?Dubai has an open skies policy, but Emirates is also supported by the government to maintain its position as the leading airline in the region. How can Sri Lanka sign more open skies agreements to encourage tourism and attract international airlines, without negatively impacting its national carrier?
A: To clarify, Emirates is not subsidized by the Government of Dubai in any way, shape or form. We are a profit-driven commercial enterprise that offers superior connectivity across the globe, sparing no detail to ensure a high quality customer experience. In 1985, Emirates received a one-time start-up funding of $10 million from the Government of Dubai; since that time it has received no capital injections, no government loans and no other State financial support.
To answer your question, Dubai is a good example of how 'open skies' can benefit a country's economy and its airlines industry. When the Dubai ruler made the Emirates a tourism destination, friendly policies such as opening up of the skies were espoused. This helped in the growth of the tourism industry. To date more than 150 airlines fly into Dubai creating stiff competition for Emirates, which has helped the Airline improve its service delivery and operational efficiencies.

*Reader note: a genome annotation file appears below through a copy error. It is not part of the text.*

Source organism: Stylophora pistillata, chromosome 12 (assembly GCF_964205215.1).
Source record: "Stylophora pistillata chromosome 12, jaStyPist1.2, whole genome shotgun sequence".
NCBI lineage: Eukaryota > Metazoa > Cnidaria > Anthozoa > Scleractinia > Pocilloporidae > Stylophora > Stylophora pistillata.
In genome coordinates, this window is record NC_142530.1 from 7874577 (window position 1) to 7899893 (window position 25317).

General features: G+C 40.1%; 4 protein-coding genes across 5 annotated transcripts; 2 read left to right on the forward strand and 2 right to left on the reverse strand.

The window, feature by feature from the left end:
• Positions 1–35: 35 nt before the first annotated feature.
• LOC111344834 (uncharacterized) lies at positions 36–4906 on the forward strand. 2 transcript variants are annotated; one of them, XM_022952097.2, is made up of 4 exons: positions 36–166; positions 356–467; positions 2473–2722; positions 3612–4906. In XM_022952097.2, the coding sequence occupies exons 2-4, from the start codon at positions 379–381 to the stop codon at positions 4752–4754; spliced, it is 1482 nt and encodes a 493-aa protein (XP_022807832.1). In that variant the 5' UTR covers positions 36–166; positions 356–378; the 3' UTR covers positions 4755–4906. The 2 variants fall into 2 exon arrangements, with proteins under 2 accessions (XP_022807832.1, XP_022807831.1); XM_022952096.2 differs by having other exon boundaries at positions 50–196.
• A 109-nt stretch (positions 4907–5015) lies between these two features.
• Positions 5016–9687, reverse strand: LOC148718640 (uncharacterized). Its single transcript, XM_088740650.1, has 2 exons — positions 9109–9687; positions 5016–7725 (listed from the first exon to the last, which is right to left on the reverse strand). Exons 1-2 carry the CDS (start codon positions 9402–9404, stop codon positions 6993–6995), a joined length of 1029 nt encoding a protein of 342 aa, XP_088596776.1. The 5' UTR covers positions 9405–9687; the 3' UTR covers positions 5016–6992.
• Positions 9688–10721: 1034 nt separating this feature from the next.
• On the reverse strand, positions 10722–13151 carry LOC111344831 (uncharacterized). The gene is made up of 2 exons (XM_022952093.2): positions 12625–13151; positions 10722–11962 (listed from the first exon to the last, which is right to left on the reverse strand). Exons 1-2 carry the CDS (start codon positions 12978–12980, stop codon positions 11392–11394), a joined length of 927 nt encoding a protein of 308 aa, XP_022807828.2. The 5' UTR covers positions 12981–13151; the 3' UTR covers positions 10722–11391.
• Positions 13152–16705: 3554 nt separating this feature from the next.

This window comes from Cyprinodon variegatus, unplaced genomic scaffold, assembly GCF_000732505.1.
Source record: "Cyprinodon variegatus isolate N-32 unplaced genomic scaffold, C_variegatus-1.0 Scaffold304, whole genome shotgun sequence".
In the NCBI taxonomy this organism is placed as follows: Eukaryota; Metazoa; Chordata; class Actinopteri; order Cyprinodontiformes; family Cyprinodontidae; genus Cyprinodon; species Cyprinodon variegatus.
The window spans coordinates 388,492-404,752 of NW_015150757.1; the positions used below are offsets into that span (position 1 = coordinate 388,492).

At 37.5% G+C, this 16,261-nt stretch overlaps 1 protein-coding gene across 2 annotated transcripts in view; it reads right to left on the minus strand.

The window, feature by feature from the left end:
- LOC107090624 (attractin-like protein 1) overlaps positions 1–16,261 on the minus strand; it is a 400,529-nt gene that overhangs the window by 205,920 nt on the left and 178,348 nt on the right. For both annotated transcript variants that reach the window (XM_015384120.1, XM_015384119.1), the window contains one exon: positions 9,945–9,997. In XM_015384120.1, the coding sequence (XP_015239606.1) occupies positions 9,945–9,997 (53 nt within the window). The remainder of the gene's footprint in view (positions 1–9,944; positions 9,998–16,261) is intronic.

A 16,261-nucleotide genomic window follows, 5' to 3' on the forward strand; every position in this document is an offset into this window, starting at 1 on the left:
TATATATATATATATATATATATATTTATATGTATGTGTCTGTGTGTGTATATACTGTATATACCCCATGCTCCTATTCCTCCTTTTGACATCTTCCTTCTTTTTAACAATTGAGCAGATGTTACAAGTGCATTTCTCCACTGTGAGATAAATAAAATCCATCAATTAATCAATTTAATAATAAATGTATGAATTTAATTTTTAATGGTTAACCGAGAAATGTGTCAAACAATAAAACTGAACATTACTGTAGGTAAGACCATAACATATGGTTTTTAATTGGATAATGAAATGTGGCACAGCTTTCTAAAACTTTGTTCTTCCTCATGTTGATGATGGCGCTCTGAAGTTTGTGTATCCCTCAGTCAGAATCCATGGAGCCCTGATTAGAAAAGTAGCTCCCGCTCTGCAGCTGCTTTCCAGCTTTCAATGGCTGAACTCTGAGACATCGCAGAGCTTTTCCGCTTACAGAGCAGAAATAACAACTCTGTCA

Any country's promise can be unlocked through the benefits of an open skies policy and in the broader context would benefit the economy and enable mobility.
?In terms of the aviation sector globally, flying is cheaper now than it has ever been. How has that impacted the bottom line of aviation companies?